My Favorite Software Limits Me Well
When I think about the software I enjoy using and return to frequently, one of their commonalities is their great execution of limitations. Some examples:
140 characters. That one is a gimme.
I love the way HotelTonight constraints my choice to only 3 – 9 hotels in a given city (depending on density of the city). Even better than HotelTonight’s attractive pricing, the constrained choice helps me save time, which is more valuable than the $15/night in savings for me. It saves me the endless optimizing of a hotel aggregator website.
The Wirecutter – my favorite gadget review website – just lists the best of any given product in a category. “Want the best laptop? Buy this one.” Don’t show me a myriad of options goverened by a parametric search interface (yes, you CNet). Just show me the right one. I bought my TV based on The Wirecutter’s recommendation and it is one of the best purchases I have made in recent memory.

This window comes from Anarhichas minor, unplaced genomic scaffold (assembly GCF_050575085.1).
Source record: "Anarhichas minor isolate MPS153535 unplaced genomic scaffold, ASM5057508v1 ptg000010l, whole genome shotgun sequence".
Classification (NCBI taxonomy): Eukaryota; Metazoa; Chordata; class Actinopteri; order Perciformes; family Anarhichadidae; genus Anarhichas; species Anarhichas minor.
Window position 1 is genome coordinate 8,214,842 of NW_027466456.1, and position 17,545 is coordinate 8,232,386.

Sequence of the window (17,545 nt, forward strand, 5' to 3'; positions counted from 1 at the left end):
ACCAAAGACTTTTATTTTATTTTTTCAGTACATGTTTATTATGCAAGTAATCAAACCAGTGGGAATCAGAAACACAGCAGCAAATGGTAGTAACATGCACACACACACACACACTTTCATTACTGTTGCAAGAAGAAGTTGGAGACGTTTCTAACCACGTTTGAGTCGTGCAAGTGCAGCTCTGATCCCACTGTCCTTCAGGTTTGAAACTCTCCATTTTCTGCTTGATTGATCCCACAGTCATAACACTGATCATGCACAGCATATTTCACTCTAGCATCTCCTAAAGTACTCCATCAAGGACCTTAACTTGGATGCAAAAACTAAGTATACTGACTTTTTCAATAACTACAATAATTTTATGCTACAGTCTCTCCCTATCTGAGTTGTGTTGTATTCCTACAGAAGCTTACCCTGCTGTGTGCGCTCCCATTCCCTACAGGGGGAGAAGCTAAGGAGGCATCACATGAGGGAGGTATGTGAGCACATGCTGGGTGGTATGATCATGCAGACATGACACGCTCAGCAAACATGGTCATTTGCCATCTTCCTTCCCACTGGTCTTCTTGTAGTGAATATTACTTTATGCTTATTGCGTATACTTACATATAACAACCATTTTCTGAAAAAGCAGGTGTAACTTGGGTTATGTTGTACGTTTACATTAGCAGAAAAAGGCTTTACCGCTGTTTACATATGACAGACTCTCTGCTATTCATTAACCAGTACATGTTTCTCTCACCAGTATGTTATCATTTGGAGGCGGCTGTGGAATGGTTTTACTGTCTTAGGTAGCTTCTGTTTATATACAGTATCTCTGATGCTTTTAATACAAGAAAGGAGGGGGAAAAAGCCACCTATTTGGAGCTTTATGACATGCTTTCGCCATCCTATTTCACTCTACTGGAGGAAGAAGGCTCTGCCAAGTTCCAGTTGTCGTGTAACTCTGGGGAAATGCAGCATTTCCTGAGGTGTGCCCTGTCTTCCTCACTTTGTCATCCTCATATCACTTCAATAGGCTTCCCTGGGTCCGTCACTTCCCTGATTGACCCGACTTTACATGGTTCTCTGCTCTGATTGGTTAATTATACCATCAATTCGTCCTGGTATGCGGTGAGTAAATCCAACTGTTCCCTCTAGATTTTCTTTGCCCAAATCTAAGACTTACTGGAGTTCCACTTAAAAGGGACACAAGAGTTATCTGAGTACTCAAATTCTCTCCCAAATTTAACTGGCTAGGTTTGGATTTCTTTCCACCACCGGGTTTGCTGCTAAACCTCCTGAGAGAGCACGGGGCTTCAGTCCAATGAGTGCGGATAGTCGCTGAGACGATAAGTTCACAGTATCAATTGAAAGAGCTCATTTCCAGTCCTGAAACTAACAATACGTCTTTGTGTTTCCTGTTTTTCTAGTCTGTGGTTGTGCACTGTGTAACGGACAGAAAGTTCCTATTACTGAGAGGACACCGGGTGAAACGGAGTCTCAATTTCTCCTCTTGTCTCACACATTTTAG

Uber and Hailo. There are no different car options… no prices to consider. It pre-loads your location with GPS, so there’s typically no need to fuss with that either. It’s just a big honking button that says “Pick me up!” All the choices are hidden away behind intelligent defaults. It’s wonderful.
Sometimes even just two choices is one too many. I recall when we redesigned the homepage at Homestead (a website hosting and editing company – contemporary to Geocities and AngelFire) to give users the choice between either a lightweight web-based editing tool, or a heavyweight desktop software editing tool, most users just bounced and never returned. Our conversion rate plummeted back on giving a user a choice in how to proceed.
Back when I was playing Product Designer at Homestead in 2005, I often recited an expression defending my design choices that tightly constrained options: “When you give a user too many choices, many will choose nothing at all.”